G for Gelato
G For Gelato may be new to Toronto, but its history traces back to more than half a century ago in Italy. The business started as a little gelateria (if you can call it that) operated out of a bicycle cart in Sora, south of Rome. It was Gerardo and Giuseppina Polsinelli who were at the helm, eventually leaving the gelato-making trade in 1967 to move themselves and their five girls to Canada.
But their knowledge was not abandoned--it simply remained dormant--until it was called upon by their daughters who wanted to resurrect the family business. After learning the ins-and-outs of gelato making in Bologna (which is the generally agreed-upon gelato capital of the world), they opened G for Gelato at Jarvis and Adelaide just a few weeks ago.
The cafe is open, bright and trendy; less a stumble-upon spot than a bustling central meeting place. While the owners are downstairs in a meeting, I take a self-directed tour of the space, noting the large communal table at the back, modern light fixtures, and little touches of history, which I assume to be personal family photos.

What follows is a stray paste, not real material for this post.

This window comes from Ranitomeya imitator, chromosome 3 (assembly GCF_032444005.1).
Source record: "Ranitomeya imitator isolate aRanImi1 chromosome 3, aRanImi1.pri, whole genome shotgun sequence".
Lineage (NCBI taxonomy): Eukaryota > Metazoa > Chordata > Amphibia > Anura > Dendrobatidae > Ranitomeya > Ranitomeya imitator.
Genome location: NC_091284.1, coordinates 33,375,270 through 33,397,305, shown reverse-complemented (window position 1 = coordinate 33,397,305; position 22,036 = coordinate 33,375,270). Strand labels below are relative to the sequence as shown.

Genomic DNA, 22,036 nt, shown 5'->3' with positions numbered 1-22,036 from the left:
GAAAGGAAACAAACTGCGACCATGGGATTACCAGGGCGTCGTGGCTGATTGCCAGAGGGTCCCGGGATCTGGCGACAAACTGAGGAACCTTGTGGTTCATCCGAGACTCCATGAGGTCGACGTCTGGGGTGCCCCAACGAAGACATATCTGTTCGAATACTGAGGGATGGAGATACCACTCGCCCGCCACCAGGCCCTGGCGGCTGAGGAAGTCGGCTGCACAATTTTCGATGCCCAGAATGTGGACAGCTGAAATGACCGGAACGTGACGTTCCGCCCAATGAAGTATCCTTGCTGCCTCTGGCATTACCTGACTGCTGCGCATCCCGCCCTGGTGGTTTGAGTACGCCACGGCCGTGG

While espresso and gelato have won the cafe's name, there are other menu items that seem to garner customers' attention. As I wait in line deciding on my scoop, a group of girls in front of me order up a few thin-crust pizzas (~$12 and up) after deciding against panini ($7-$9). I stick to gelato ($3.50/$4.50/$5.50) and pick lemon out from the eight to 10 mostly traditional flavours.
Shawn Whelan, who has partnered with the Polsinelli daughters, appears out of nowhere and prepares my scoop. He tells me the gelato (which is made in-house from natural ingredients) with be expanded in the spring as the market for gelato, uh, "warms up." He adds that there has been a remarkable bustle about the cafe since it opened, despite opening in the wintertime with "gelato" in its name.
Indeed, I was somewhat reluctant to order a frozen dessert after seeking refuge inside from the blowing winds, but I tempered it with a hot Americano ($2.25/$2.75) made with Rufino espresso. G for Gelato also offers lattes, cappuccinos, affogatos and more, along with homemade baked goods with an emphasis on Italian.
I settle at the west-facing window bar, prepared for some serious Jarvis Street people-watching. I dig into my scoop and the gelato is perfect--very lemony, slight bitterness, a little sour and sweet. My Americano pairs well, though provides a stark contrast, as it's much bolder than I expected with a nutty, dark chocolate taste. I'm not sure how it compares to how the Polsinellis did it back in Italy, but for a night staring out the window on Jarvis, it works well for me.
Photos by Jesse Milns